RankStateNumber of JobsAverage Salary
2New York395$132,575
9North Carolina147$106,778
11New Jersey138$127,077
27South Carolina32$93,013
33New Hampshire21$111,090
35West Virginia20$100,091
37Rhode Island16$109,575
39North Dakota15$125,726
45New Mexico8$121,984
50South Dakota7$95,647

Legal Counsel Education

Legal Counsel Degrees


43.0 %


41.8 %


11.5 %

Top Colleges for Legal Counsels

1. Stanford University

Stanford, CA • Private

In-State Tuition




2. Harvard University

Cambridge, MA • Private

In-State Tuition




3. Duke University

Durham, NC • Private

In-State Tuition




4. University of Pennsylvania

Philadelphia, PA • Private

In-State Tuition




5. Yale University

New Haven, CT • Private

In-State Tuition




6. Cornell University

Ithaca, NY • Private

In-State Tuition




7. Georgetown University

Washington, DC • Private

In-State Tuition




8. University of Michigan - Ann Arbor

Ann Arbor, MI • Private

In-State Tuition




9. Northwestern University

Evanston, IL • Private

In-State Tuition




10. University of Notre Dame

Notre Dame, IN • Private

In-State Tuition




Top Skills For a Legal Counsel

The skills section on your resume can be almost as important as the experience section, so you want it to be an accurate portrayal of what you can do. Luckily, we've found all of the skills you'll need so even if you don't have these skills yet, you know what you need to work on. Out of all the resumes we looked through, 11.1% of legal counsels listed legal advice on their resume, but soft skills such as analytical skills and interpersonal skills are important as well.

  • Legal Advice, 11.1%
  • Legal Issues, 8.5%
  • Litigation, 8.3%
  • Legal Support, 7.2%
  • Intellectual Property, 5.3%
  • Other Skills, 59.6%

Choose From 10+ Customizable Legal Counsel Resume templates

Zippia allows you to choose from different easy-to-use Legal Counsel templates, and provides you with expert advice. Using the templates, you can rest assured that the structure and format of your Legal Counsel resume is top notch. Choose a template with the colors, fonts & text sizes that are appropriate for your industry.

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Legal Counsel diversity

Legal Counsel Gender Distribution


After extensive research and analysis, Zippia's data science team found that:

  • Among legal counsels, 45.8% of them are women, while 54.2% are men.

  • The most common race/ethnicity among legal counsels is White, which makes up 75.3% of all legal counsels.

  • The most common foreign language among legal counsels is Spanish at 40.2%.

Online Courses For Legal Counsel That You May Like

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1. Legal Contracts and Agreements for Entrepreneurs


This course focuses on how legal contracts may impact or impede the success of aspiring and active entrepreneurs. We explore a wide variety of legal considerations, including: * What types of legal contracts and agreements are appropriate for which entrepreneurial activities and actions? * What is the role of torts, liability, and negligence in creating and managing products and services? * How should contracts and sales agreements be created, evaluated, and negotiated? * What legal...

2. Legal Aspects of Entrepreneurship


By its nature, the law touches on many aspects of entrepreneurship, making it an applicable and versatile topic of study. For aspiring entrepreneurs, it's important to understand how to form the business, work with the initial customers, and hire. For active entrepreneurs, there are critical considerations on employment law, operating policies, and managing contracts. For everyone, the role that the law plays in managing the company, and its associated risks, must be properly understood to...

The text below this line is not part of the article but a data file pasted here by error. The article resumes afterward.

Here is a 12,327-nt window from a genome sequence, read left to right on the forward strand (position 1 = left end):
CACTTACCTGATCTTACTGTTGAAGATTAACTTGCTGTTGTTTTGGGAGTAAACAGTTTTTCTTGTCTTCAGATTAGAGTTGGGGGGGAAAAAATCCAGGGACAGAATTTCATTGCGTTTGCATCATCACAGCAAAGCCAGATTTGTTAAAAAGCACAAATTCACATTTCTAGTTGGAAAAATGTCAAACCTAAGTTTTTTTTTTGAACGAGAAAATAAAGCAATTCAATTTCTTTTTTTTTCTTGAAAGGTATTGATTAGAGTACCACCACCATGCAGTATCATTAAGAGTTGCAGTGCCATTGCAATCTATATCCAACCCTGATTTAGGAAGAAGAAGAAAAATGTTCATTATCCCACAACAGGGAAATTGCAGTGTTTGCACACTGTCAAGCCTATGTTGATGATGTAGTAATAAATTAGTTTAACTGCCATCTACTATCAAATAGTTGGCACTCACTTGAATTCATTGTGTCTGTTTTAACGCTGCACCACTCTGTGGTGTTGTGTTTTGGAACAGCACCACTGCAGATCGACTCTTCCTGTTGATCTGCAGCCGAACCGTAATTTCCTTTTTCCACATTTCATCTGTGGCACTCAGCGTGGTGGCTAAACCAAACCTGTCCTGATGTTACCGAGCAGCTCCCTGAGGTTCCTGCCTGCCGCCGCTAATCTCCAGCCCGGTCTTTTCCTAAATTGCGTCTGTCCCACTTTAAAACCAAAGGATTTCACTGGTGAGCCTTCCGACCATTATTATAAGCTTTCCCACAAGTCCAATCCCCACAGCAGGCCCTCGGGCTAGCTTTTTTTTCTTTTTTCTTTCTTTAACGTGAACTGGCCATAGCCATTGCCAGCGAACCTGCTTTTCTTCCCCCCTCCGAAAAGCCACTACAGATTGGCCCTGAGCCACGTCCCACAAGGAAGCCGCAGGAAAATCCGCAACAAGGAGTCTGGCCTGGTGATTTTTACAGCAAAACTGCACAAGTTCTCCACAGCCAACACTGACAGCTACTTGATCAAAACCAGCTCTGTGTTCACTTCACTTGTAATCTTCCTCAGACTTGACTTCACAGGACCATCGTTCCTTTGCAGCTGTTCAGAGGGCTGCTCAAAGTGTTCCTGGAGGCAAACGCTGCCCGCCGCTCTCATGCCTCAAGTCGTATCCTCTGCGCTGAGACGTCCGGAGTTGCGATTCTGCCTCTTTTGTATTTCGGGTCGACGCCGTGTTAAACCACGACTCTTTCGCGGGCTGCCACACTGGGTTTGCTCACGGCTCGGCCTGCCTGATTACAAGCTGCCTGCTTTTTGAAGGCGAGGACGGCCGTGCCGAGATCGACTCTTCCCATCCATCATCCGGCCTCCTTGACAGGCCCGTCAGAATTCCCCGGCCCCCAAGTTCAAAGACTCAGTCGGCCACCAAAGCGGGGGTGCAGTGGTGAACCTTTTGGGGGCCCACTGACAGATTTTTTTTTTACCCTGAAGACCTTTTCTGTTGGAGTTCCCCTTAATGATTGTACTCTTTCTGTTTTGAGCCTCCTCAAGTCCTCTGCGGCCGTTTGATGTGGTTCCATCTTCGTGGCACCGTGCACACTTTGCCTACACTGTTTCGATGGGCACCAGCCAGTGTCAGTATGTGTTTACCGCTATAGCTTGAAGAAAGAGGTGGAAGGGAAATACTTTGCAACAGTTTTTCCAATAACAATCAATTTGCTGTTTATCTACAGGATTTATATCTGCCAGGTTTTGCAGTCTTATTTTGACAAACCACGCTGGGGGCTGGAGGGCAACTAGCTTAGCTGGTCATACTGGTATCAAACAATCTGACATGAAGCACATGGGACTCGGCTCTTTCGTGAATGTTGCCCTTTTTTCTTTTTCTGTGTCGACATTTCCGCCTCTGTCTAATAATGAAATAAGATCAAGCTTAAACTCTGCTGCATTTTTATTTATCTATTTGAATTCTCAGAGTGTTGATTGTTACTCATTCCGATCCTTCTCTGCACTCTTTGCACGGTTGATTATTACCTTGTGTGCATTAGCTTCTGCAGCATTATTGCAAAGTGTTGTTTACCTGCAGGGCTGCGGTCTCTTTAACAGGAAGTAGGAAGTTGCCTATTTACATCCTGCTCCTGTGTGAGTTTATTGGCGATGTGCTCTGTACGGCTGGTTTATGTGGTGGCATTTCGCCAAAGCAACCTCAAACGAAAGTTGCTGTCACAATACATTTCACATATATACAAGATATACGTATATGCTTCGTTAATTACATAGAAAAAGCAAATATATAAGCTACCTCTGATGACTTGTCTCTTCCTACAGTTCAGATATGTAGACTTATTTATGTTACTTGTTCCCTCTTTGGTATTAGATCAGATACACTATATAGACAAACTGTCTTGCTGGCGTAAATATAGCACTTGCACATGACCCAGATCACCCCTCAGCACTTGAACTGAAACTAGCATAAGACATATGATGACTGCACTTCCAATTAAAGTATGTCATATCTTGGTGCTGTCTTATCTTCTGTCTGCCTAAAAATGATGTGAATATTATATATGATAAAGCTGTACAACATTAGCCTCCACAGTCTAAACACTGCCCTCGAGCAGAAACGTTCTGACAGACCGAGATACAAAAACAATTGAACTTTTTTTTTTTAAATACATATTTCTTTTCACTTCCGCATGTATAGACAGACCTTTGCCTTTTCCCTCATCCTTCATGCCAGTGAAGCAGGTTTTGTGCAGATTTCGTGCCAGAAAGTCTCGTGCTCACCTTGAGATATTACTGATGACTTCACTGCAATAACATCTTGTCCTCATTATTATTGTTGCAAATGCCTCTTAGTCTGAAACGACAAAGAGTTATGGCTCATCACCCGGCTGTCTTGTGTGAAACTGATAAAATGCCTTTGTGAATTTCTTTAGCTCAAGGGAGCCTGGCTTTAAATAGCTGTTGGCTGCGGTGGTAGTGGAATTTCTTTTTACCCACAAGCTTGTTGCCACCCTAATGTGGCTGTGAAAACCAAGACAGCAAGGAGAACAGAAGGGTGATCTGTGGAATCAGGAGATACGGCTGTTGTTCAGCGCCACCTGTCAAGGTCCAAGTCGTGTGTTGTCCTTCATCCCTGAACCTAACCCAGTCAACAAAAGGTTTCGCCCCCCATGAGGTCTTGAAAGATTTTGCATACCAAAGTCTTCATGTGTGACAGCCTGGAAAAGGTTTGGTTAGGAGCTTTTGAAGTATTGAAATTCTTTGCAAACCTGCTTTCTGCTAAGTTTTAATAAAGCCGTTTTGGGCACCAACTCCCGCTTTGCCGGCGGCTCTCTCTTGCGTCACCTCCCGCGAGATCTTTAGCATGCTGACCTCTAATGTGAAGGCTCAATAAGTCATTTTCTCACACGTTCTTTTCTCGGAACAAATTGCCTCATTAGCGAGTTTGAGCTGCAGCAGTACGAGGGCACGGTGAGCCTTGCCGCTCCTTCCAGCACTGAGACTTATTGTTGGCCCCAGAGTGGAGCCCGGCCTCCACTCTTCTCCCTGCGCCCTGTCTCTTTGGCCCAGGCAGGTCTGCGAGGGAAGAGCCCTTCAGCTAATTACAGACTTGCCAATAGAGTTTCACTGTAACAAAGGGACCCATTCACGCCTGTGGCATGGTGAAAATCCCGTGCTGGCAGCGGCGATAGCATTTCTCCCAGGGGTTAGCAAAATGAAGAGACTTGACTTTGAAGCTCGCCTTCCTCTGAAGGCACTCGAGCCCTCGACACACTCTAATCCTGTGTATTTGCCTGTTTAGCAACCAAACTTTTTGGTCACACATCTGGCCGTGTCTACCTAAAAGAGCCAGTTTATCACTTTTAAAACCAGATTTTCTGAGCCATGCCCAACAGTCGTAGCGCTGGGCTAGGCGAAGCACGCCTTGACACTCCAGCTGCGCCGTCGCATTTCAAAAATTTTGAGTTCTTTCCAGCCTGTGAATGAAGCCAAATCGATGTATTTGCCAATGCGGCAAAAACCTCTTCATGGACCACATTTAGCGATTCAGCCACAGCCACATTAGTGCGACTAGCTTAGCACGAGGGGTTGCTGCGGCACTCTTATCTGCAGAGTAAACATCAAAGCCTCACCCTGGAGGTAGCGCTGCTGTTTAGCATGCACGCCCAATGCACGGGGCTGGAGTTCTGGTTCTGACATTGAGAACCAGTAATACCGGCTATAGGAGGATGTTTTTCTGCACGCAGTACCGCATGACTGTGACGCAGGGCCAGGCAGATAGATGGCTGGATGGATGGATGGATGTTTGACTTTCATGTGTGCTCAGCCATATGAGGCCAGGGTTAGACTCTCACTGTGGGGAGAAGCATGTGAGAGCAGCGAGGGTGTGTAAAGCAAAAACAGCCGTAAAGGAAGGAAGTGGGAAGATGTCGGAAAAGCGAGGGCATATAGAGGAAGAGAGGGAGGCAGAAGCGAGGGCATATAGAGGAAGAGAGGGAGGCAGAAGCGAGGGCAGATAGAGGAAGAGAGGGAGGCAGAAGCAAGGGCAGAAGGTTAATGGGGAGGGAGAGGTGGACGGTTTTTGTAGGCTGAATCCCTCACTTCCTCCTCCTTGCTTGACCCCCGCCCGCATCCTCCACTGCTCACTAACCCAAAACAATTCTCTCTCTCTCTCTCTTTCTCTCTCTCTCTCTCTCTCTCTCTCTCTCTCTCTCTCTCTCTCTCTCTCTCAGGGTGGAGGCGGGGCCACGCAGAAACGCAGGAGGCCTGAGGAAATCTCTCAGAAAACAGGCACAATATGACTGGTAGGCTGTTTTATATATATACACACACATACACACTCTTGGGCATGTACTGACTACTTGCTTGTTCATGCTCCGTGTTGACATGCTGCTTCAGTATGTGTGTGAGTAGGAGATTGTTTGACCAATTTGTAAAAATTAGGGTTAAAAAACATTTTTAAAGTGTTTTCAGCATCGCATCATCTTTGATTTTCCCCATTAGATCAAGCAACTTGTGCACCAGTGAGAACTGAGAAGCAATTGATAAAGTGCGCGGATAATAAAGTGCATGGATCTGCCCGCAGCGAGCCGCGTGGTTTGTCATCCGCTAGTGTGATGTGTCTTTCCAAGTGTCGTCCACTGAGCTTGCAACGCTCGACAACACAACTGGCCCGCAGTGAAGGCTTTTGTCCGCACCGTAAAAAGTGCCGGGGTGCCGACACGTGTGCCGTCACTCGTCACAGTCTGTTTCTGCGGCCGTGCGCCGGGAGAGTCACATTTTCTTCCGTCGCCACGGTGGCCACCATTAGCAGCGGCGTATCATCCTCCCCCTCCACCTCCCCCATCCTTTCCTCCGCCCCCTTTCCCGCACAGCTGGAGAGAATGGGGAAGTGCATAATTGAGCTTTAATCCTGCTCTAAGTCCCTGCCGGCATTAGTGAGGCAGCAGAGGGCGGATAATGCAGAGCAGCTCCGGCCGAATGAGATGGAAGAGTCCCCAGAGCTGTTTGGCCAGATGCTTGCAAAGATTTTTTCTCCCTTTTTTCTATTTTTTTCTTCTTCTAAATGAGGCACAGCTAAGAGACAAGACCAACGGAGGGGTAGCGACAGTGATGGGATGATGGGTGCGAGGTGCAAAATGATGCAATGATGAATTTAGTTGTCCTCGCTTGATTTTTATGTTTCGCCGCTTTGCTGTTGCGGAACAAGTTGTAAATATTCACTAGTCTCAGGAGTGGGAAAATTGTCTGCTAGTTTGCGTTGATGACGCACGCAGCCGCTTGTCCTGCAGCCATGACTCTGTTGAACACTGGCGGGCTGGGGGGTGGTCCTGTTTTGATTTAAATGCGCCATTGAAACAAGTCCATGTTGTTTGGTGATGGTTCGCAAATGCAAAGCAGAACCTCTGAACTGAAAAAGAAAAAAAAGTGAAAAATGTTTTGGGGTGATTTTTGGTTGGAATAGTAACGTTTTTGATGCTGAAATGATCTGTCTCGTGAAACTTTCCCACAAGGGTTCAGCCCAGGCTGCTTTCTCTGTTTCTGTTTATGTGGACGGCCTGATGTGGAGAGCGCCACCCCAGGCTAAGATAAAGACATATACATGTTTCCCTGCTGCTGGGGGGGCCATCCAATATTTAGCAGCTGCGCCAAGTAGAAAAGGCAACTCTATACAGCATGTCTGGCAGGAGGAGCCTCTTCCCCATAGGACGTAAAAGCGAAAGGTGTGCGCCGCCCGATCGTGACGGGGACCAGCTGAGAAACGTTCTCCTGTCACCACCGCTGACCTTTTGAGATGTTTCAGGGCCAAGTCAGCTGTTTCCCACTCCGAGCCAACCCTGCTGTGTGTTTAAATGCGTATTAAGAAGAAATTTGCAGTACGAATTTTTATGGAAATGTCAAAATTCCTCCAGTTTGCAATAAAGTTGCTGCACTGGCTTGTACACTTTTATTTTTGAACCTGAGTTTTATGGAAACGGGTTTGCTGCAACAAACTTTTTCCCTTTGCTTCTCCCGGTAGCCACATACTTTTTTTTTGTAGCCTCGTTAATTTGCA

3. Effective Legal Office Administration


Effective Legal Office Administration...

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Best States For a Legal Counsel

Some places are better than others when it comes to starting a career as a legal counsel. The best states for people in this position are California, New York, Connecticut, and New Jersey. Legal counsels make the most in California with an average salary of $144,086. Whereas in New York and Connecticut, they would average $132,575 and $130,945, respectively. While legal counsels would only make an average of $127,077 in New Jersey, you would still make more there than in the rest of the country. We determined these as the best states based on job availability and pay. By finding the median salary, cost of living, and using the Bureau of Labor Statistics' Location Quotient, we narrowed down our list of states to these four.

1. California

Total Legal Counsel Jobs: 797
Highest 10% Earn:
Location Quotient:

2. New York

Total Legal Counsel Jobs: 395
Highest 10% Earn:
Location Quotient:

3. North Dakota

Total Legal Counsel Jobs: 15
Highest 10% Earn:
Location Quotient:
Full List Of Best States For Legal Counsels

How Do Legal Counsels Rate Their Jobs?

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Overall Rating*
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Top Legal Counsel Employers

Most Common Employers For Legal Counsel

RankCompanyAverage SalaryHourly RateJob Openings
5Arrow Electronics$169,941$81.7012
9Hewlett Packard Enterprise$148,885$71.5810

Legal Counsel Videos

Becoming a Legal Counsel FAQs

How Long Does It Take To Become A Legal Counsel?

It takes seven years to become a legal counsel. Becoming a legal counsel usually takes seven years of full-time study after high school. This includes four years of undergraduate study, followed by three years of law school.

Is It Legal Counsel Or Council?

It is legal counsel, not council. Counsel means to advise and can be used as a noun or verb, while a council is a group of people convened for advice or consultation and as such only ever used as a noun.

What Is The Difference Between Counsel And A Lawyer?

The difference between counsel and a lawyer comes down to their role within the company. Legal counsel, for example, is employed by firms to handle all the legal matters and disputes that they may encounter and do not work independently. Unlike a lawyer who may have his/her own firm or may work independently as an advocate.